Types of Trusts for Your Pets
As you are making your Will or Living Trusts you think of all your loved ones that should be included but often overlook one very important family member—your pets. Did you know you can have Pet Trusts? Pets provide friendship, loyalty and comfort, but are also dependent on us to take care of them. Just as you would plan for children in the event of death or disability, you can plan for the care of dogs, cats, and other pets during your estate planning process.
In your estate plan, you can create a trusts for your pet that covers the cost of their care such as their food, veterinary care and grooming. It is important when creating such a trust that you hire a professional attorney. It is easy to make mistakes when attempting to use a do-it-yourself site and a D-I-Y trusts may not be enforceable. A trust should designate a beneficiary who will be responsible for your pet and can enforce the terms of the trust. The trust also needs to include a provision that states what will happen to the remaining assets once the pet passes away.
Testamentary Pet Trusts
In Texas, pet owners may create a testamentary pet trust to care for a pet that outlives its owner. This type of trust is created in the testator’s will, and only comes into being if the testator dies with living pets. If the testator does not have living pets at death, the trust does not come into being.
A testamentary pet trust will identify the caregiver and a successor caregiver for any surviving pets. In addition, the testamentary pet trust will specify the amount of money to incorporate in the trust, and whether an independent trustee will be appointed to oversee trust distributions. This type of pet trust ends upon the death of the last surviving pet for which the trust was created. The trust terms will determine how remaining trust assets are distributed. Clients often gift the residue to the pet’s caretaker, but it is also possible to designate other beneficiaries or even a charitable recipient.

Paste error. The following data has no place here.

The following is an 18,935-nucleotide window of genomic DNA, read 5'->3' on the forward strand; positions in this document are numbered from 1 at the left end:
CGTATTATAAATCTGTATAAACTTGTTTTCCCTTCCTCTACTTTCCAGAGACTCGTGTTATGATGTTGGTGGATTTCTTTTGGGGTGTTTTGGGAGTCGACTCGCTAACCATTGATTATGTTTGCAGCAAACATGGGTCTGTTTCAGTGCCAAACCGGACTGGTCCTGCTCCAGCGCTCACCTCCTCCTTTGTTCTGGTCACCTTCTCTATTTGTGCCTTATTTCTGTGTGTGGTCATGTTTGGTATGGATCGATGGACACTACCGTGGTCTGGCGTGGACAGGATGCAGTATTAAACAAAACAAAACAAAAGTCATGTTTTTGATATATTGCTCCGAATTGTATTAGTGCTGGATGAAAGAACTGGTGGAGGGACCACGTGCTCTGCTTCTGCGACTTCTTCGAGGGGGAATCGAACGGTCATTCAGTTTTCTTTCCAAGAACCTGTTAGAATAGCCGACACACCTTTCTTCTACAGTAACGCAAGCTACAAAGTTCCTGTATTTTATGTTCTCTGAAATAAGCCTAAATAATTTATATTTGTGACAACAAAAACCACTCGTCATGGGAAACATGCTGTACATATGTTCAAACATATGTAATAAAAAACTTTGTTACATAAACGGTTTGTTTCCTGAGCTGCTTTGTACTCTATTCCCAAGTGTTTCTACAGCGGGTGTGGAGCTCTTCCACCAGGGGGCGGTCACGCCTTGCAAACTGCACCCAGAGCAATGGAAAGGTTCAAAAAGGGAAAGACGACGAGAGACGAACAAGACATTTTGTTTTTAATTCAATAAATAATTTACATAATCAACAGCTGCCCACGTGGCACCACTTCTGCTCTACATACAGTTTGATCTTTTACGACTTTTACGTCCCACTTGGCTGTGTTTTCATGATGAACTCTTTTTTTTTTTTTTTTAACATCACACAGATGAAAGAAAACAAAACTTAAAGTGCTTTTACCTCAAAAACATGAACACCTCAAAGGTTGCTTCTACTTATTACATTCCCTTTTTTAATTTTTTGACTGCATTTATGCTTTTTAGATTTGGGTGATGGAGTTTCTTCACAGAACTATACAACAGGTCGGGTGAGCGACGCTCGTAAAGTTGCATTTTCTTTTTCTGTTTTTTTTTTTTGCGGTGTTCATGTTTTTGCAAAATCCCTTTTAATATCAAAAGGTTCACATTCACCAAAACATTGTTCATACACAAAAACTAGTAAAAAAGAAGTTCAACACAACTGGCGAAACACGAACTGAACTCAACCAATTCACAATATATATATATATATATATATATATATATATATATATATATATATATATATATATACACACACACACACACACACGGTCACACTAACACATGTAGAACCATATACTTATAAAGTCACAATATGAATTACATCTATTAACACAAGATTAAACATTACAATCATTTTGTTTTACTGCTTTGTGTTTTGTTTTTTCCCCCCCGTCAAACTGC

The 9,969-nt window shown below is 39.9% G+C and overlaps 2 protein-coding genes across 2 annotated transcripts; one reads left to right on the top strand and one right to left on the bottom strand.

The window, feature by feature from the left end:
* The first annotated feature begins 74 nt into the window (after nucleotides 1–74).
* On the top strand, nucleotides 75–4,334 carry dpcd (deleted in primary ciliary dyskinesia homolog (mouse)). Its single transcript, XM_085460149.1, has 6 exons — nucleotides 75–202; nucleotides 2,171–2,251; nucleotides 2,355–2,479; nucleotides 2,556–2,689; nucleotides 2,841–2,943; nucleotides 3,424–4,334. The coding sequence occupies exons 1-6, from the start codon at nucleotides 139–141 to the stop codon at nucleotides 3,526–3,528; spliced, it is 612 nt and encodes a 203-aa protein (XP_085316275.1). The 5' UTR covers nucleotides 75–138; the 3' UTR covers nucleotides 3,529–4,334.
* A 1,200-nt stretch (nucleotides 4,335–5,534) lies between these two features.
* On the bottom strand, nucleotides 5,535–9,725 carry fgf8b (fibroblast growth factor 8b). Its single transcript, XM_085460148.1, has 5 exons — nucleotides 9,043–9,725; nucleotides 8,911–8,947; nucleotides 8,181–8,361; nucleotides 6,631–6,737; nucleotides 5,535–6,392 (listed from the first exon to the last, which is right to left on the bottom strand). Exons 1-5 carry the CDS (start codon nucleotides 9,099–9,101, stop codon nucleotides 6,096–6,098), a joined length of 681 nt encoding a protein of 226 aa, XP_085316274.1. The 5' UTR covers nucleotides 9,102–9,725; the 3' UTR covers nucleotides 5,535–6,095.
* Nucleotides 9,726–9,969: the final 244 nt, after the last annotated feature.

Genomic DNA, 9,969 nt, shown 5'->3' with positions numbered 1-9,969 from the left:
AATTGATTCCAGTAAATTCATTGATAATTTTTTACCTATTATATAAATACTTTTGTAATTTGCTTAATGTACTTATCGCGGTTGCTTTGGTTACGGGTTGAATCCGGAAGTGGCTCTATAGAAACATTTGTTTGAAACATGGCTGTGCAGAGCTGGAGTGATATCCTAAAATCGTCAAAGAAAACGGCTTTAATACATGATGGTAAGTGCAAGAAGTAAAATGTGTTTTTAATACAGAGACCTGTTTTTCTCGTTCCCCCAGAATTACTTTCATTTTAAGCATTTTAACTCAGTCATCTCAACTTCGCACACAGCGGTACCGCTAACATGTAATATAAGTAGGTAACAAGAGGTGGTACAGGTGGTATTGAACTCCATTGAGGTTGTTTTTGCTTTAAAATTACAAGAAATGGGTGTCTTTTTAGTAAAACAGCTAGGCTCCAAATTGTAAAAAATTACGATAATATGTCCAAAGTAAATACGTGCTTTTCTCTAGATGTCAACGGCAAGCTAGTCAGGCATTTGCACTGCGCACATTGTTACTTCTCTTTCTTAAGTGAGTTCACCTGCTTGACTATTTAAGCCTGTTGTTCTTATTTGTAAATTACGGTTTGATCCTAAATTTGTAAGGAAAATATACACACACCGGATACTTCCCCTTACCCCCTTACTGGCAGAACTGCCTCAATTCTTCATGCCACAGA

Revocable Living Trust
For clients creating a revocable living trust as part of their estate plan, the living trust itself (rather than the will) can incorporate terms to provide long term care for surviving pets. Living trusts go into effect immediately and thus will be active when you die or become disabled. This prevents a delay between your passing and the property being available for your pet’s care. A testamentary trust does not take effect until your death and the will is declared valid by a court. A testamentary trust also does not provide care for a pet in the event of the owner’s incapacity.
In most other regards, a living trust functions the same as a testamentary trust in caring for your pets. You can determine what funds will be set aside, who will care for your pet and what happens to leftover funds if your pet passes before the trust assets have been used. In addition, you may also name a trustee that will administer the trust and make sure the funding and property listed in the trust is managed properly for the benefit of your pet. It is a good idea to include alternative caregivers and trustees.
How to Get Started
The Heights Law Group is here to help you with your estate planning needs. If you are ready to get started or have questions about an estate plan you have already created, please Contact us
or Call us today at 832-810-3776 and find out how we can help.